In his vision for the Diocese, Bishop Johnston, described us as One family, who must be restored in Christ – so that we can be equipped for mission.
To be equipped for mission – to be the John the Baptists –the evangelizers we are called to be – pointing to Jesus by our words and actions – we must first be healed and restored in Jesus Christ.
This fall, on October 24 – Bishop Johnston will be here to celebrate a Mass marking our 25th anniversary of being in this Church building.
For some of you – that might be hard to believe – 25 years being in this Church – I was here for the dedication all those years ago . . .
I want that celebration in October to mark for all of us – the time that we come out of our dark tunnel --- it doesn’t mean that we forget the past and all we have been through – and some wounds may never be healed – I will always cringe at the name of Bishop Finn ---- but it can mean that we will no longer let the past determine who we are. From that point on, let’s claim that we are fully in the light of Christ –
and we only look forward to a future full of hope: so that we can be a light to the nations so that Christ’s salvation may reach to the ends of the earth.
Between now and then – and in particular during the season of Lent – as individuals and as one family of faith of St. Patrick – we must first be healed and restored in Jesus Christ.
I think the most effective way to deal with pain, and hurt, and wounds --- is to name them. We must first diagnose before we treat. By naming our wounds, our hurts, our pain, those things which have broken our hearts -- we claim them – and then we have power over them to call Christ’s healing upon them.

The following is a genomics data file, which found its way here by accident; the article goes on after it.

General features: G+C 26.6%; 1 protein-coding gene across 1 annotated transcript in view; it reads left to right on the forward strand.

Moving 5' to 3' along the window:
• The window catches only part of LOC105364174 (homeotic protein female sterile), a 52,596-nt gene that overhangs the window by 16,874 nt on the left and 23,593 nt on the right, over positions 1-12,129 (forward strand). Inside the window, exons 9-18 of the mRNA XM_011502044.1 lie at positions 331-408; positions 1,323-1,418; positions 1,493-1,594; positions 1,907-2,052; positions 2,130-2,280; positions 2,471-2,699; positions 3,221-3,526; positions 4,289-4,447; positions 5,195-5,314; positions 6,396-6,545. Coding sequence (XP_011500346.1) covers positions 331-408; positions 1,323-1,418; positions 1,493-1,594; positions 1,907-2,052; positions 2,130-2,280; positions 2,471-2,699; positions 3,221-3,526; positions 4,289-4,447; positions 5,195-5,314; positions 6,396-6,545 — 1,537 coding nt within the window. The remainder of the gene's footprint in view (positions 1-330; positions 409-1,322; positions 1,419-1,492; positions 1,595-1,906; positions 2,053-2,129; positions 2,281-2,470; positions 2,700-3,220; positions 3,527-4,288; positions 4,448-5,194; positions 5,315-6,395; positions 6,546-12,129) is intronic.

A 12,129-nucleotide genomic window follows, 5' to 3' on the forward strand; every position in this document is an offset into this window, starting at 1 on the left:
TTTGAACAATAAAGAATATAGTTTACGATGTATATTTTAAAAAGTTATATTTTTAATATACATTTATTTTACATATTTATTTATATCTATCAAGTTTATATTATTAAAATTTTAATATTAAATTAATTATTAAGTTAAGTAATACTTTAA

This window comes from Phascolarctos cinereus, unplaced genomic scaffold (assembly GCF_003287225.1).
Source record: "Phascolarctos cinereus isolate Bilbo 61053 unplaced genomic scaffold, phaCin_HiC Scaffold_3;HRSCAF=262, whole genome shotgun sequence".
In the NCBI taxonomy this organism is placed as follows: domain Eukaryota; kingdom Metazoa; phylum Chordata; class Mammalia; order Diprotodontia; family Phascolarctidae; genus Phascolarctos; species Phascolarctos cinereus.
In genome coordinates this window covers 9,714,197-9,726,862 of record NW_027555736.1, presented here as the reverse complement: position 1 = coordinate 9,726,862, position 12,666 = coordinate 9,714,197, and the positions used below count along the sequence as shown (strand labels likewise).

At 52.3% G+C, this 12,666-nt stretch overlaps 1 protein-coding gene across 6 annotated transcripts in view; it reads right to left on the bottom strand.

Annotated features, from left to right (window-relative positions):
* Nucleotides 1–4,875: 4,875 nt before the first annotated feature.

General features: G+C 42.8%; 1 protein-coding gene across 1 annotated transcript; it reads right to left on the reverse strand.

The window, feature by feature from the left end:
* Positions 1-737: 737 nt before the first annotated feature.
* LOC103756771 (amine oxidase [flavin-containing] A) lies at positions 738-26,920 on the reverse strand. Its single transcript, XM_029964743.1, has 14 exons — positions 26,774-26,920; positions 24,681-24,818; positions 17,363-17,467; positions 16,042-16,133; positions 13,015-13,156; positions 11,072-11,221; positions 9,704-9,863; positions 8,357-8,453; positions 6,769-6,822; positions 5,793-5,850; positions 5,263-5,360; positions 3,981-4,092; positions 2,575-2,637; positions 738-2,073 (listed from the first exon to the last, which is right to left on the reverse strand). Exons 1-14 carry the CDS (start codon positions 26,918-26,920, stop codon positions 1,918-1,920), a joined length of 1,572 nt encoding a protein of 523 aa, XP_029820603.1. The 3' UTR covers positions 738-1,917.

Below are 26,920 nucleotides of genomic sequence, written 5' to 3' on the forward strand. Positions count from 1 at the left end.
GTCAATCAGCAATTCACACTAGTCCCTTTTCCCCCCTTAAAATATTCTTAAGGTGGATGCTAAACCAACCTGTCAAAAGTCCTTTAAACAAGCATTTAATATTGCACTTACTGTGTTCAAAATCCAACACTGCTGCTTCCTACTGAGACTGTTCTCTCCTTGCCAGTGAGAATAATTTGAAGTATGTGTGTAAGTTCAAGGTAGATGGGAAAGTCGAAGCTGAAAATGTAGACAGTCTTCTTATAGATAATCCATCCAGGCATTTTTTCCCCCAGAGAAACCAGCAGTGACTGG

Over the next few weeks – between now and the beginning of Lent actually, there will be tables in the gathering space with these broken hearts on them –
Take some time to write on them what has broken your heart – your wounds, your hurts, your pains. And leave them in the box. Don’t get to specific with names – keep them generis enough – so that we can use some of them for the prayers of the faithful – inviting Christ’s healing power upon them.
Also, the ever capable Fr. Joe Nassal – will be here on March 25 & 26 for a parish mission – and I want to provide him with the list of things that our laying heavy on our hearts – so he can fine-tune his mission toward some of them –
helping us to come out of the darkness into the wonderful light of Christ.
And now just a short memo from our Advent friend: Paul, called to be an apostle of Christ Jesus by the will of God – to the Church of St. Patrick: to you who have been sanctified in Christ – called to be holy – grace to you and peace.
Those who have walked in darkness, have seen a great light. . . And so I challenge you to deal with your pain, and hurt, and wounds – by naming them. And then inviting Christ’s healing power upon them.
You have been in the darkness of a tunnel – and I am sorry you have had to deal with so many things that have hurt you ---
but don’t throw away your ticket and jump off the train or out of the Church – sit still – and trust the engineer – Jesus Christ – whose Church it is after all. . AMEN!
St Patrick School
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Kansas City, Missouri